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Urology. 2011 Dec;78(6):1287-91. doi: 10.1016/j.urology.2011.05.070. Epub 2011 Oct 19.

Use of ureteroscopy before and after expansion of lithotripter ownership in Michigan.

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Dow Division of Health Services Research, Department of Urology, University of Michigan, Ann Arbor, Michigan 48109-2800, USA.



To determine whether ureteroscopy (URS) rates decreased following the expansion of lithotripter ownership in Michigan. Historically, Michigan has had limited urologist investment in lithotripters owing to strict Certificate of Need legislation. However, 2 of the nation's largest lithotripsy providers formed Michigan subsidiaries in 2005 and 2006, thereby altering the ownership landscape. Urologists who acquired partnership shares were incentivized to perform shock wave lithotripsy preferentially over URS. Because of ownership expansion, the rates of URS might have decreased.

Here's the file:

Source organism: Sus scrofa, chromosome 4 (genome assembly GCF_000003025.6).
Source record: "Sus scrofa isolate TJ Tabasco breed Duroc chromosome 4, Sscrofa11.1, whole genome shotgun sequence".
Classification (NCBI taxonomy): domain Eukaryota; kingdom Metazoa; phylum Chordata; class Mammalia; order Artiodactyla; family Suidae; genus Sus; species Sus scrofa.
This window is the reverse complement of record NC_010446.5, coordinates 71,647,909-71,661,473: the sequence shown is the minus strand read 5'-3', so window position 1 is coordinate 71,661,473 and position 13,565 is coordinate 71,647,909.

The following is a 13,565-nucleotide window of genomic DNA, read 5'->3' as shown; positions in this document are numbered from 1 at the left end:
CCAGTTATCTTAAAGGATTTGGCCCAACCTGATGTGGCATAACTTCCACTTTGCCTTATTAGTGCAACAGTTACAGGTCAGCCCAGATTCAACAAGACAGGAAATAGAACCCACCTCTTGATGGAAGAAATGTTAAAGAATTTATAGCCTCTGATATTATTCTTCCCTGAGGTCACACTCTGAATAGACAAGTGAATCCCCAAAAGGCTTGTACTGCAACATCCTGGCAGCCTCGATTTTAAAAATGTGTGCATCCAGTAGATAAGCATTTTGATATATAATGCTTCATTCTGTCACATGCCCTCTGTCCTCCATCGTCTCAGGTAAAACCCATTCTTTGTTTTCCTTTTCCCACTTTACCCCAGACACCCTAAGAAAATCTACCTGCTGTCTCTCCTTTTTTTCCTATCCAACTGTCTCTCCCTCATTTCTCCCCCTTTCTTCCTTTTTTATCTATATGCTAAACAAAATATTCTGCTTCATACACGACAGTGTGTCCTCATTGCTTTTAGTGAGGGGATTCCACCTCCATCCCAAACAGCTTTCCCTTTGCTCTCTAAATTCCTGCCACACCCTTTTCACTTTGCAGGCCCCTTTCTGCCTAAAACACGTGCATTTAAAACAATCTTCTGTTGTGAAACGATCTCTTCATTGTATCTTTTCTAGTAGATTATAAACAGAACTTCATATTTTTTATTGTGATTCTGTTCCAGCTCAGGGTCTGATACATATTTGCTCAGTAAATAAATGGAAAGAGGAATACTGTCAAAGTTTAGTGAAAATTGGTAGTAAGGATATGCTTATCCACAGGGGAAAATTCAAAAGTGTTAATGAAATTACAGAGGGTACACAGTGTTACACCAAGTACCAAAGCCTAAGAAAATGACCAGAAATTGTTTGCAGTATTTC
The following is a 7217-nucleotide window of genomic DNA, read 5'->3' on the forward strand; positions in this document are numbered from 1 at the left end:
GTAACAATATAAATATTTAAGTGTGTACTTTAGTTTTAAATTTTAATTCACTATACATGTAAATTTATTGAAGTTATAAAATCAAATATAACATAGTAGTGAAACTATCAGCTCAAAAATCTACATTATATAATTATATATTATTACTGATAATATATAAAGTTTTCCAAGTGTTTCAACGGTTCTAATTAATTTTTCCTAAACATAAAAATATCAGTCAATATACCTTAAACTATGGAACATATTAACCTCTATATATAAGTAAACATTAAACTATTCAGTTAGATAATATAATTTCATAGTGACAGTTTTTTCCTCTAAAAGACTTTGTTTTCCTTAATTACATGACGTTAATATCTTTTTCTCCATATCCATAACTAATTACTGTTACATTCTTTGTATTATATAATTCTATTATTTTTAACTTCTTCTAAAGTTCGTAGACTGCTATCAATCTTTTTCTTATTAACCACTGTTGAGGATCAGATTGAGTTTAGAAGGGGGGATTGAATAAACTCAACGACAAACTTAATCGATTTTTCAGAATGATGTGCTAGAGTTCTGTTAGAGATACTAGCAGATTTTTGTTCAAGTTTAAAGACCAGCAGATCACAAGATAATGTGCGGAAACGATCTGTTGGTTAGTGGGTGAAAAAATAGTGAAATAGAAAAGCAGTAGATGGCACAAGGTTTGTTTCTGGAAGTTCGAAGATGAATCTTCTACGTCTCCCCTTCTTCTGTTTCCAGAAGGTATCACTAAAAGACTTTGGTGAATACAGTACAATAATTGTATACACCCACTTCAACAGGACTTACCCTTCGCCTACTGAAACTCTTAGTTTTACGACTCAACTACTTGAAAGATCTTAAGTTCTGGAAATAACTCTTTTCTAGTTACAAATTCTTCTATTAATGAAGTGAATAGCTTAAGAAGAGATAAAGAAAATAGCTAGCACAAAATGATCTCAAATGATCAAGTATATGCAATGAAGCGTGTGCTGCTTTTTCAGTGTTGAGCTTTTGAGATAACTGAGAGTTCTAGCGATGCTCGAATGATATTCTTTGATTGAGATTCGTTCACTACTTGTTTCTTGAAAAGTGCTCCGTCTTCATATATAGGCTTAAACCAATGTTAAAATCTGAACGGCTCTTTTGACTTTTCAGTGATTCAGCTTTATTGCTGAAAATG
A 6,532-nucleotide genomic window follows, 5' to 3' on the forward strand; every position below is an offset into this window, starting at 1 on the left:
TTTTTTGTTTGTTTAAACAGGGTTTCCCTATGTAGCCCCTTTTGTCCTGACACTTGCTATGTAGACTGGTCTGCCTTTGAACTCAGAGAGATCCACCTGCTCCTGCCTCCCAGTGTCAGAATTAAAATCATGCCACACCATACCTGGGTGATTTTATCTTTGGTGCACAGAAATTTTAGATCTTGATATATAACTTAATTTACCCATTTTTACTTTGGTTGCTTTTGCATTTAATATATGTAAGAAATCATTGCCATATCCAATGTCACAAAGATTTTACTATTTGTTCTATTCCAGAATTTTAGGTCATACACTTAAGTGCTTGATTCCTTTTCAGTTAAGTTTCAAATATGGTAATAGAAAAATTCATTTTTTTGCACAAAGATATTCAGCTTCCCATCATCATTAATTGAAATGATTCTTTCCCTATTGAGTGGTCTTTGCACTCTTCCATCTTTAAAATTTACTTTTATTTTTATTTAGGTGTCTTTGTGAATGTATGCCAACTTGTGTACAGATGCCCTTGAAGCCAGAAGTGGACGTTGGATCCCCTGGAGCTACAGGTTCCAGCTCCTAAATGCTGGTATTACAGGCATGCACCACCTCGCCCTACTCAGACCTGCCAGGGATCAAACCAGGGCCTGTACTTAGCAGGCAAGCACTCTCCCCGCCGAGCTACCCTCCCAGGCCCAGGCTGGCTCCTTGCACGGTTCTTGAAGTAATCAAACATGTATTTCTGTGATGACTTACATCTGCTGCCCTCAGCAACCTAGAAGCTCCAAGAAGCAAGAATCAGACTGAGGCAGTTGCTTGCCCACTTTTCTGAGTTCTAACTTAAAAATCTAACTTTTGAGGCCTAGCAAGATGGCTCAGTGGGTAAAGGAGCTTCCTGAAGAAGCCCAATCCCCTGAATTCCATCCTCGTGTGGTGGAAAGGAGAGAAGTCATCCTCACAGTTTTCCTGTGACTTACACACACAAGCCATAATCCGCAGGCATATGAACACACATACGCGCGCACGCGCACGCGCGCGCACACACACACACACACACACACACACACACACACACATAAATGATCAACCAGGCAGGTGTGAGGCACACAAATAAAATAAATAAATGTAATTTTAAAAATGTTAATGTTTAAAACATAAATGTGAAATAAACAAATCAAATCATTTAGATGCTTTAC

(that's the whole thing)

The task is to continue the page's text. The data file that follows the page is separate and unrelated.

From the Michigan files of the State Ambulatory Surgery Database, we abstracted the discharges for URS performed at hospital-based outpatient departments. We measured the differences between the patients who underwent URS in the year before (2004) and the year after (2007) ownership expansion. We then calculated the annual rates of URS in Michigan and evaluated for changes over time.


A total of 5857 and 6294 URSs were performed in 2004 and 2007, respectively. Significant differences in age (P < .001), race (P < .001), primary payer (P < .001), and comorbidity status (P < .001) were observed between the patients who underwent URS before and after ownership expansion. However, the rates of URS in Michigan remained relatively flat despite the increased urologist ownership of lithotripters (P = .129 for the temporal trend).


The introduction of physician ownership of lithotripter units in Michigan was not associated with decreased rates of URS but might have influenced treatment selection among certain patient groups.

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